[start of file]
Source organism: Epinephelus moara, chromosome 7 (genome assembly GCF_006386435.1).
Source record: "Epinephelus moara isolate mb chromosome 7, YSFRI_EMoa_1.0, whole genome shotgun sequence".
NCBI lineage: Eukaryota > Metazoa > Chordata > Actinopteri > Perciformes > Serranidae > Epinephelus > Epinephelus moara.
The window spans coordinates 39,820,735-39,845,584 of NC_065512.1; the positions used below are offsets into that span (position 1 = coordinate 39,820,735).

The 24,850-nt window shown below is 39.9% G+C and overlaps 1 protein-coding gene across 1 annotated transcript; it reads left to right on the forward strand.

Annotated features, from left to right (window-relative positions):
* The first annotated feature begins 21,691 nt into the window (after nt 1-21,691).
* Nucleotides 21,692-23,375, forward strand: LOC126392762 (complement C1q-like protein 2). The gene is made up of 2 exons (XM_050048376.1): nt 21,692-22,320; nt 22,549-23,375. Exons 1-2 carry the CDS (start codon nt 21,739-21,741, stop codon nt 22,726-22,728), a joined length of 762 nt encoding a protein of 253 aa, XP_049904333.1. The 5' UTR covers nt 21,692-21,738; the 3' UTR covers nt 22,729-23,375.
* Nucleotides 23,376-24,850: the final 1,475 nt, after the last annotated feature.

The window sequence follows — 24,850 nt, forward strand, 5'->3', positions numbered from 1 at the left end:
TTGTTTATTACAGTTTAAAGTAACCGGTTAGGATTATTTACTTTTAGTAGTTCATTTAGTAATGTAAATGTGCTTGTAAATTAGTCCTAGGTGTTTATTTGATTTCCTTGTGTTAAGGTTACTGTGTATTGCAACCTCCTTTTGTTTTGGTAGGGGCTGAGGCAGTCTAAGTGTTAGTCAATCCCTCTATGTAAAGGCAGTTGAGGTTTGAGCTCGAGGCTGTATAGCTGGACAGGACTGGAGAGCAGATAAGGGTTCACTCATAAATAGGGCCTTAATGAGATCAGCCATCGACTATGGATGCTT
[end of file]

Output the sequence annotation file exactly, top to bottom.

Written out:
Source organism: Epinephelus moara, chromosome 7 (genome assembly GCF_006386435.1).
Source record: "Epinephelus moara isolate mb chromosome 7, YSFRI_EMoa_1.0, whole genome shotgun sequence".
NCBI lineage: Eukaryota > Metazoa > Chordata > Actinopteri > Perciformes > Serranidae > Epinephelus > Epinephelus moara.
The window spans coordinates 39,820,735-39,845,584 of NC_065512.1; the positions used below are offsets into that span (position 1 = coordinate 39,820,735).

The 24,850-nt window shown below is 39.9% G+C and overlaps 1 protein-coding gene across 1 annotated transcript; it reads left to right on the forward strand.

Annotated features, from left to right (window-relative positions):
* The first annotated feature begins 21,691 nt into the window (after nt 1-21,691).
* Nucleotides 21,692-23,375, forward strand: LOC126392762 (complement C1q-like protein 2). The gene is made up of 2 exons (XM_050048376.1): nt 21,692-22,320; nt 22,549-23,375. Exons 1-2 carry the CDS (start codon nt 21,739-21,741, stop codon nt 22,726-22,728), a joined length of 762 nt encoding a protein of 253 aa, XP_049904333.1. The 5' UTR covers nt 21,692-21,738; the 3' UTR covers nt 22,729-23,375.
* Nucleotides 23,376-24,850: the final 1,475 nt, after the last annotated feature.

The window sequence follows — 24,850 nt, forward strand, 5'->3', positions numbered from 1 at the left end:
TTGTTTATTACAGTTTAAAGTAACCGGTTAGGATTATTTACTTTTAGTAGTTCATTTAGTAATGTAAATGTGCTTGTAAATTAGTCCTAGGTGTTTATTTGATTTCCTTGTGTTAAGGTTACTGTGTATTGCAACCTCCTTTTGTTTTGGTAGGGGCTGAGGCAGTCTAAGTGTTAGTCAATCCCTCTATGTAAAGGCAGTTGAGGTTTGAGCTCGAGGCTGTATAGCTGGACAGGACTGGAGAGCAGATAAGGGTTCACTCATAAATAGGGCCTTAATGAGATCAGCCATCGACTATGGATGCTT